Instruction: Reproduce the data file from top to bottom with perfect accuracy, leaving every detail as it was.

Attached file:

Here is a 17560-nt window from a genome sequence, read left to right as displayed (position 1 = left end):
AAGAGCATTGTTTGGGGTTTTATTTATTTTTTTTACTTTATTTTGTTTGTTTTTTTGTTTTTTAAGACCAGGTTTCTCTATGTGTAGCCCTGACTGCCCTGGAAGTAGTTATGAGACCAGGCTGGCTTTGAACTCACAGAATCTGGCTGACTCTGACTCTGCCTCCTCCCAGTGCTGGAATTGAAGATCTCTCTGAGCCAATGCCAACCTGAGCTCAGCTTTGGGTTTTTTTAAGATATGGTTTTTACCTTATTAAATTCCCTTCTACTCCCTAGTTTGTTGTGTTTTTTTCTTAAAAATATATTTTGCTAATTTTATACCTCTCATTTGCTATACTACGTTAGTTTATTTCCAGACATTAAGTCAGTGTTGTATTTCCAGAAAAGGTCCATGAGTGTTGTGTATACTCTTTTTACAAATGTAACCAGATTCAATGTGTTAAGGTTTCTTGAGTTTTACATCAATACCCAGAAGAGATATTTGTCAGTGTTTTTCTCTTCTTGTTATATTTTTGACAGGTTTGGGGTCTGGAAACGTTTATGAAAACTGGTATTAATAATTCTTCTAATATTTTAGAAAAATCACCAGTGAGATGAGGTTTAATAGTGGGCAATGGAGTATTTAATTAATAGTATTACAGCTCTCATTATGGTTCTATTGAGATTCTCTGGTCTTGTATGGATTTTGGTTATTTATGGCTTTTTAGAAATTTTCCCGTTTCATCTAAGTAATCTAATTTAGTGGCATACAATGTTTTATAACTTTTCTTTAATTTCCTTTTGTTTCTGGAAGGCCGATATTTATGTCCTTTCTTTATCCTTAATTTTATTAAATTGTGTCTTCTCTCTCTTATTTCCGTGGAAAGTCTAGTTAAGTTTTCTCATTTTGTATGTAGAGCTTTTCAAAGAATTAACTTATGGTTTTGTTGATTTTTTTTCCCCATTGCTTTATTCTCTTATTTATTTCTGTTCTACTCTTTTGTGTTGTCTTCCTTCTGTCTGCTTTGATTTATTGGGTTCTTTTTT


Here is a 17560-nt window from a genome sequence, read left to right as displayed (position 1 = left end):
AAGAGCATTGTTTGGGGTTTTATTTATTTTTTTTACTTTATTTTGTTTGTTTTTTTGTTTTTTAAGACCAGGTTTCTCTATGTGTAGCCCTGACTGCCCTGGAAGTAGTTATGAGACCAGGCTGGCTTTGAACTCACAGAATCTGGCTGACTCTGACTCTGCCTCCTCCCAGTGCTGGAATTGAAGATCTCTCTGAGCCAATGCCAACCTGAGCTCAGCTTTGGGTTTTTTTAAGATATGGTTTTTACCTTATTAAATTCCCTTCTACTCCCTAGTTTGTTGTGTTTTTTTCTTAAAAATATATTTTGCTAATTTTATACCTCTCATTTGCTATACTACGTTAGTTTATTTCCAGACATTAAGTCAGTGTTGTATTTCCAGAAAAGGTCCATGAGTGTTGTGTATACTCTTTTTACAAATGTAACCAGATTCAATGTGTTAAGGTTTCTTGAGTTTTACATCAATACCCAGAAGAGATATTTGTCAGTGTTTTTCTCTTCTTGTTATATTTTTGACAGGTTTGGGGTCTGGAAACGTTTATGAAAACTGGTATTAATAATTCTTCTAATATTTTAGAAAAATCACCAGTGAGATGAGGTTTAATAGTGGGCAATGGAGTATTTAATTAATAGTATTACAGCTCTCATTATGGTTCTATTGAGATTCTCTGGTCTTGTATGGATTTTGGTTATTTATGGCTTTTTAGAAATTTTCCCGTTTCATCTAAGTAATCTAATTTAGTGGCATACAATGTTTTATAACTTTTCTTTAATTTCCTTTTGTTTCTGGAAGGCCGATATTTATGTCCTTTCTTTATCCTTAATTTTATTAAATTGTGTCTTCTCTCTCTTATTTCCGTGGAAAGTCTAGTTAAGTTTTCTCATTTTGTATGTAGAGCTTTTCAAAGAATTAACTTATGGTTTTGTTGATTTTTTTTCCCCATTGCTTTATTCTCTTATTTATTTCTGTTCTACTCTTTTGTGTTGTCTTCCTTCTGTCTGCTTTGATTTATTGGGTTCTTTTTT